To ensure that some of these methods are being implemented, establish monthly result reviews for your management team. Schedule 90-minute sessions once a month, between the third and fifth of each month. Focus on previous months’ results, review operational targets and set goals for the upcoming month. Involve as many senior leaders in the meeting as possible. This practice will help your managers bring clarity to their work routine and provide a forum to be recognized.

The War for Talent Is Over!
Since early 2008, the U.S. economy has shed 6,000,000 jobs. Unemployment has reached 9.4 percent, and unfortunately, could get worse. If anything, these statistics should create the urgency that candidates are out there.

Americans want to work. If you were apprehensive in the past to make changes with underperforming team members because the candidate pool was limited, now is the time to act!

Throughout the current economic crisis and “talent opportunity,” the following realities of our industry play into our favor: The car rental industry is not going away. Our industry recognition and value to our customers is strong. Candidates understand the basics of what the industry is about, and the established brands are very recognizable. It is an easy draw for candidates looking for a new challenge.

The industry appeals to candidates of all walks of life, education level and experience level. After getting in the door, the candidate can move into many different roles.

The new 50-hour work week is now 60 hours. The new $50,000-per-year job is paying $35,000–$45,000. No one should exploit a candidate on their willingness to work or over-leverage the candidate because of candidate supply and demand, but look for candidates who are willing to take a lower fixed wage with a higher amount on performance-based incentives. Provide fair performance targets with supporting measurements to gauge their impact.

Implementing the following hiring techniques and performance management philosophies, while being mindful of potential pitfalls, will help you capitalize on this hiring opportunity:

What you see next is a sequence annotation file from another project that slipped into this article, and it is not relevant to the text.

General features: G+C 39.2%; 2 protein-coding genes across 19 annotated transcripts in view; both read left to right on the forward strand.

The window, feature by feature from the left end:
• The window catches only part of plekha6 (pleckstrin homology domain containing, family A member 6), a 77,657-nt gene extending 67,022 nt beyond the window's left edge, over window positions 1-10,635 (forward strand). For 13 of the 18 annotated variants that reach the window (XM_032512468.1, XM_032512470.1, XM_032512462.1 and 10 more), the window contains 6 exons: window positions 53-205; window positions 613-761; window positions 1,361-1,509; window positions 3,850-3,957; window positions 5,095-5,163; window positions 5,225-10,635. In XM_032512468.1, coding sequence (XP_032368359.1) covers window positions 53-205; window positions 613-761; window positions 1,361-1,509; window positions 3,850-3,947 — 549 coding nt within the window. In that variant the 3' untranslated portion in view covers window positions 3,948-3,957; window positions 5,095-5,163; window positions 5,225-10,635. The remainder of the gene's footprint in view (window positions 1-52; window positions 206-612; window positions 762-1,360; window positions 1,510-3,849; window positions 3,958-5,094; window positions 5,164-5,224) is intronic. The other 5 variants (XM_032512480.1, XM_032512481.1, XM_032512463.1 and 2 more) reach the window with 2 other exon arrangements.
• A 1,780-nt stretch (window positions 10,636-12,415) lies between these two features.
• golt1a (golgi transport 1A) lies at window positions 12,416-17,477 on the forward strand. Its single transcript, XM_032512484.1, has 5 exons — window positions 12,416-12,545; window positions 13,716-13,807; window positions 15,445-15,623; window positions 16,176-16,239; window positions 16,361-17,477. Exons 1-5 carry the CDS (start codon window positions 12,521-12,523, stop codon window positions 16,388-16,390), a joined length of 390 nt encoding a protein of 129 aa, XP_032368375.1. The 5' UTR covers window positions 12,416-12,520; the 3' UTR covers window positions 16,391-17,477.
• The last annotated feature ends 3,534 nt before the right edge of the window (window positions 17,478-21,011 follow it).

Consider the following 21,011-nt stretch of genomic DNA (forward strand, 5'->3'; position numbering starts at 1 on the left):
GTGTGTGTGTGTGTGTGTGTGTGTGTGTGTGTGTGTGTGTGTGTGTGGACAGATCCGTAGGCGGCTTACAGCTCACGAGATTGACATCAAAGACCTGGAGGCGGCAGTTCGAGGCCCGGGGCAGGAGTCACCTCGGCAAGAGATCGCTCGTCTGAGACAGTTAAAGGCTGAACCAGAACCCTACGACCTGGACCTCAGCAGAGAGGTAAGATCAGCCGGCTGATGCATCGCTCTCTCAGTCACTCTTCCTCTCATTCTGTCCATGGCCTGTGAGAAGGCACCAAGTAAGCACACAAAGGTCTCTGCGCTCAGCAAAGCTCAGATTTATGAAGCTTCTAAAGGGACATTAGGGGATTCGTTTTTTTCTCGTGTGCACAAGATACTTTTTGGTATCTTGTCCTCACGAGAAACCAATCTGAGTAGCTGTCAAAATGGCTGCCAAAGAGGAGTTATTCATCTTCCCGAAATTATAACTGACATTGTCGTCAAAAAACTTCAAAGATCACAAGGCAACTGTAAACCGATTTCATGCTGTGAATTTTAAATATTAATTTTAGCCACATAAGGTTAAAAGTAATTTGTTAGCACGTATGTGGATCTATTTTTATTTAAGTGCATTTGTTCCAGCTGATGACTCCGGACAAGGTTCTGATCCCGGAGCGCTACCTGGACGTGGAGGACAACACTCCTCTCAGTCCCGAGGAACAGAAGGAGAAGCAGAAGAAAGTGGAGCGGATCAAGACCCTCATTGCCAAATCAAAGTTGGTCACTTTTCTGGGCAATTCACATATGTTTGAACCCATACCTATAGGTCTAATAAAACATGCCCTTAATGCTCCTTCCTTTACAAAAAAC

• Make your recruitment efforts known to everyone at your operation. Even if it is for one to two positions, let your team know you are actively recruiting top-shelf candidates. This activity is a reminder that for every one position open, there are 10 candidates hungry for the opportunity. This sends a clear message to frontline associates who are underperforming and representing your organization poorly. Note in some unionized environments or ones that have suffered recent reductions, this may not be applicable, or needs further review.
  • Define your “unique recruitment proposition.” Have your message of why your organization is a good choice and why the industry offers great professional opportunities. Practice the message with your recruiters and managers prior to it being delivered.
  • Years of service do not equal valuable experience or competence. Be wary of candidates with car rental experience in one operation or one role for more than five years. Many times the manager with 15 years’ experience really has 13 years’ experience of repeating years one or two. To provide a fair opportunity to these candidates, ask questions about how they developed professionally and what they learned from the changes they faced operationally. Ask candid questions about how they would change your location.


“Journeymen” sales associates who approach you for employment may bring more baggage and questionable sales techniques than value. Ask these candidates to role play the rental process, check for their dialogues and see if they have been through any professional service-based sales training.

Understanding these realities, evaluating your business in an objective fashion and responding to them accordingly will help you weather your existing economic storm and prepare for those to come.

Ken Stellon is a senior vice president for The Khoury Group. He is a frequent contributor to Auto Rental News and a presenter at the annual Car Rental Show. Contact Ken at 800-930-1214 or Similar topics can be found at The Khoury Group’s performance blog